"HELLO WORLD!" is a string, we know that already. But instead of writing it to the screen, we assign it to the variable T$ by using the equal sign. A variable is a location in the memory with a name. We can use any names from one to 20 letters, except of command names like PRINT. Variable names for strings always have to end with a dollar sign.
The second line is similar:
Now instead of a string we have a number and we assign it to the variable N. You see there is no dollar sign, this means that N is a number variable. If you try to assign a string to a number variable (
T="HELLO") or a number to a string variable (
N$=100) you will get the error message "Type Mismatch".
The last lines are:
PRINT T$ PRINT N
Parameters can be constant values (like "HELLO" or 50) or variables. If you pass a variable as a parameter, the command will use its assigned value.
Ok, but we still don't know, why we made it so complicated using variables. The advantage of variables is, that they can have any value, not only the one you write in your program. Let's write a new program:
INPUT "NAME:";T$ INPUT "AGE:";N PRINT "HELLO ";T$;"!" PRINT "YOU ARE ";N PRINT "YEARS OLD."
This is your first program with user interaction. Nice, isn't it?
We learn a new command here: INPUT. It outputs a prompt and then lets the user input something with the keyboard. This input is assigned to a variable. If you want a text input, make sure you use a string variable (with a dollar sign). If you want a number, use a number variable (without dollar sign).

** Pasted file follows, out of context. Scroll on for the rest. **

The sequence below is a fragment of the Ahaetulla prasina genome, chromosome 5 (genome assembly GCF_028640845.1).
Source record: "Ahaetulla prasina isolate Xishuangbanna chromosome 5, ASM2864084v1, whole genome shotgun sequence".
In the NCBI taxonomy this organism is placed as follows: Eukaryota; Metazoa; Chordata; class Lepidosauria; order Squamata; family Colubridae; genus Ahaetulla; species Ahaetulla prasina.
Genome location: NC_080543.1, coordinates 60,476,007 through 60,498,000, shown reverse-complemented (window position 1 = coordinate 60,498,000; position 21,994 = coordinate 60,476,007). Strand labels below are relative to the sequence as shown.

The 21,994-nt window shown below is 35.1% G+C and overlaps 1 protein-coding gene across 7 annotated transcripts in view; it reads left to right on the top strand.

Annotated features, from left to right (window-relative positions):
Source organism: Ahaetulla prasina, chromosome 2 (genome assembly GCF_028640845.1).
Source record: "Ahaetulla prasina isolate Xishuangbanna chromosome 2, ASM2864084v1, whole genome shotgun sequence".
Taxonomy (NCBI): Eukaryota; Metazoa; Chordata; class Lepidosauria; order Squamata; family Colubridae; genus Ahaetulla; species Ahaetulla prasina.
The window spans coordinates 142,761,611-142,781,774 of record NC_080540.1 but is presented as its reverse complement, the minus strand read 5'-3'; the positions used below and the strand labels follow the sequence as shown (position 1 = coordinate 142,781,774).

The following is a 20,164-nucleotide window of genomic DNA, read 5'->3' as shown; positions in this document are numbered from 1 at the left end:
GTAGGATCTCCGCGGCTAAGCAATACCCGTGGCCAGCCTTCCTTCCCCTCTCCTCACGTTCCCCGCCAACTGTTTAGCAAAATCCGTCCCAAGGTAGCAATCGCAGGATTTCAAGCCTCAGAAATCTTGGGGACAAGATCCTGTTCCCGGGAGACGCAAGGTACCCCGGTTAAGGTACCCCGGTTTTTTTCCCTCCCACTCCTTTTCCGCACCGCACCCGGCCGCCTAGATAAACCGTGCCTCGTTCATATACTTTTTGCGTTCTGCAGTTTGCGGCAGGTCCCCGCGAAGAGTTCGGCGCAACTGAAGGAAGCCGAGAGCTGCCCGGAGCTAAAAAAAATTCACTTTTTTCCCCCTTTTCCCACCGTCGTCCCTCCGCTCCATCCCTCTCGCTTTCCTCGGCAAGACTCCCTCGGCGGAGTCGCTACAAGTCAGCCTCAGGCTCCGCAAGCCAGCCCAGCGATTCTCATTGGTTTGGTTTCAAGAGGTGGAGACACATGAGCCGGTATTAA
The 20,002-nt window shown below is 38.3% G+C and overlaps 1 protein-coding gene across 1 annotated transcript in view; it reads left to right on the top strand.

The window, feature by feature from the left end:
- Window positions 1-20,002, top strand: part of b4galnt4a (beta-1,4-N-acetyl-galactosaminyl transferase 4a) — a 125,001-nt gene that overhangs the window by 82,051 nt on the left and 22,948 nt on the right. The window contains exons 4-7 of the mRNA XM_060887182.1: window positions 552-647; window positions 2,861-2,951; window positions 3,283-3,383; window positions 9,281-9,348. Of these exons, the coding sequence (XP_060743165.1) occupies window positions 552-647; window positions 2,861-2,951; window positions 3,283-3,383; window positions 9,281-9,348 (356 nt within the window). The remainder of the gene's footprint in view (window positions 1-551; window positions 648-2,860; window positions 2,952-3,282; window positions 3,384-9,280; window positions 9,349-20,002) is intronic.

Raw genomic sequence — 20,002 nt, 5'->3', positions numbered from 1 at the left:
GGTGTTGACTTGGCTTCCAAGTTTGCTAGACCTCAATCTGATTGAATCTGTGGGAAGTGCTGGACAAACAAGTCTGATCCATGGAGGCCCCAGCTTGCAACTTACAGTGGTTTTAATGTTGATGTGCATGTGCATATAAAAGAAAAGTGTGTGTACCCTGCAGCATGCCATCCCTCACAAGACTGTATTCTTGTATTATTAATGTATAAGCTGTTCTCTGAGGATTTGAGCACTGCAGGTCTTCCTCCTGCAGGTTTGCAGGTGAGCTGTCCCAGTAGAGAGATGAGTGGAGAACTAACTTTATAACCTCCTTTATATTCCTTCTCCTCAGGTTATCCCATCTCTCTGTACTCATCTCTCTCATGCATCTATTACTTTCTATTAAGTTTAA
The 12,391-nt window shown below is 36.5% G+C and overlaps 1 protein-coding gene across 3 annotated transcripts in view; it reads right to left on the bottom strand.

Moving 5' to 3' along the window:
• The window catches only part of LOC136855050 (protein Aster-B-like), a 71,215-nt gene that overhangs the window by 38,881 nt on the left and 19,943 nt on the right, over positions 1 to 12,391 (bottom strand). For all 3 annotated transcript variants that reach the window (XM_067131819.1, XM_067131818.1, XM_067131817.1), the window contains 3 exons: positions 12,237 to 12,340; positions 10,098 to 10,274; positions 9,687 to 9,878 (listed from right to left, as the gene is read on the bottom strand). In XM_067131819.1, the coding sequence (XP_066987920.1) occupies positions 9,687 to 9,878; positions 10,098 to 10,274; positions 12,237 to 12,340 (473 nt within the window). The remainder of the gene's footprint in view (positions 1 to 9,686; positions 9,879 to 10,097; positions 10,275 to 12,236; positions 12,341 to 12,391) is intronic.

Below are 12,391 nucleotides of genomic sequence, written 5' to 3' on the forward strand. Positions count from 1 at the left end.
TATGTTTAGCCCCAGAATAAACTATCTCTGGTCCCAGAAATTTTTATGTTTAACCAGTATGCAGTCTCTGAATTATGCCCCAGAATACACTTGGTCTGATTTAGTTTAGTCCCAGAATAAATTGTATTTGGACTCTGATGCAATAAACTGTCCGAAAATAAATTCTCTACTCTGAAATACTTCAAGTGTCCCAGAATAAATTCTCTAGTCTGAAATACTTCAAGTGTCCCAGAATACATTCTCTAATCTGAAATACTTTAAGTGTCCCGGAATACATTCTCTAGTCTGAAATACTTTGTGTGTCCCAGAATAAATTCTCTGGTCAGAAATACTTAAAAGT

We also see that PRINT can output several values in one line using the semicolon, and that you can mix strings with variables.
So far our programs didn't have a lot of usefulness. It would be more interesting to actually do something with the user's input. BASIC has a built in calculator, which we can use anywhere we work with numbers. Try this program:
INPUT "AGE:";N PRINT "AGE NEXT YEAR:";N+1 D=N/10 PRINT "DECADES:";D
At first we use the calculation N+1 as a parameter. PRINT will output the result, but won't change the value stored in the variable. Then we use the result of the calculation N/10 to store it in the variable D.
BASIC knows addition (+), subtraction (-), division (/), multiplication (
*) and exponentiation (^). It handles complex calculations in correct mathematical order. For example